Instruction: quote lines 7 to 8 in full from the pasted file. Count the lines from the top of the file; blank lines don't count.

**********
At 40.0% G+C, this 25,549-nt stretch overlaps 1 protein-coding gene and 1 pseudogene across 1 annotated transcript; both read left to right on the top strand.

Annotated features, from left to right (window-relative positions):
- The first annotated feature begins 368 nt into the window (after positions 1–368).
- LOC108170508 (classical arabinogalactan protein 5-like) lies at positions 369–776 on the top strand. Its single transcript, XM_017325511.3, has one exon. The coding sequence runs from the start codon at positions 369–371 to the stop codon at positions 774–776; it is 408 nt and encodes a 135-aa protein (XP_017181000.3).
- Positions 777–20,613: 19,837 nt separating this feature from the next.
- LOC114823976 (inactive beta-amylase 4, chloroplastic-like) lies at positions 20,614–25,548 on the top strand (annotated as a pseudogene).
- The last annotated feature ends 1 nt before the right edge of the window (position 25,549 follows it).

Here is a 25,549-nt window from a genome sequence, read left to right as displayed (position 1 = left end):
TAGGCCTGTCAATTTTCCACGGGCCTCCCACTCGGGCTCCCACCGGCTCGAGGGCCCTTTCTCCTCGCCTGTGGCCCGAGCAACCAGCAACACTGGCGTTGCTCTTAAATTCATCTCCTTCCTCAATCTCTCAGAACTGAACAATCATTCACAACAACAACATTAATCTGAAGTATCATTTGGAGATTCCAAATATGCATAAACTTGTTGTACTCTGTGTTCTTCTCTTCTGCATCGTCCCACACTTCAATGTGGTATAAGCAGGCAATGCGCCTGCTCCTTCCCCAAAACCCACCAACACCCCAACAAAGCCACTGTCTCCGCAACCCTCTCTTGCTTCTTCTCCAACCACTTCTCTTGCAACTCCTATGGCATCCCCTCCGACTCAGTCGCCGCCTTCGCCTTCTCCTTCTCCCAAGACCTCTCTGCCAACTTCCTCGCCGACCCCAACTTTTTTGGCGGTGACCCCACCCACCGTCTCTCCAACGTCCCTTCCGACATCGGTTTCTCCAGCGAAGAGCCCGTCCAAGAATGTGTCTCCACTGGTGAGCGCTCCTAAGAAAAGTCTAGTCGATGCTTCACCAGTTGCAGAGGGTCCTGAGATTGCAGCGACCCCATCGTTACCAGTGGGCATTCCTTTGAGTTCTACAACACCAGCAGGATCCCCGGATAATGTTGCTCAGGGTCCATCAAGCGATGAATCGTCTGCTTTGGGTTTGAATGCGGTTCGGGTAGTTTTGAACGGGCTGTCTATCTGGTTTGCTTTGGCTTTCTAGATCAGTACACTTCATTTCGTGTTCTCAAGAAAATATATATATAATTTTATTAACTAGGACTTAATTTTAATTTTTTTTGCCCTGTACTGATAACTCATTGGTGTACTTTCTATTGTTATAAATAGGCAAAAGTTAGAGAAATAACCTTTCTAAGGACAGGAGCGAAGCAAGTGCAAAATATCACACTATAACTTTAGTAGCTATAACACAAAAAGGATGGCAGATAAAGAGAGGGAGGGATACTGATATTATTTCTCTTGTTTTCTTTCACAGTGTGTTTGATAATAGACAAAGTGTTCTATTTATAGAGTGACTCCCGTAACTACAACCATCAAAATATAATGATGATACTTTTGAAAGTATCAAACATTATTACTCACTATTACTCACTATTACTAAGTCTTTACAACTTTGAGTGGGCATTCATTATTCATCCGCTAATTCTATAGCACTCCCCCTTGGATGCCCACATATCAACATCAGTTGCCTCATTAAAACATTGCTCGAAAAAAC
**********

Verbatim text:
- The last annotated feature ends 1 nt before the right edge of the window (position 25,549 follows it).

Here is a 25,549-nt window from a genome sequence, read left to right as displayed (position 1 = left end):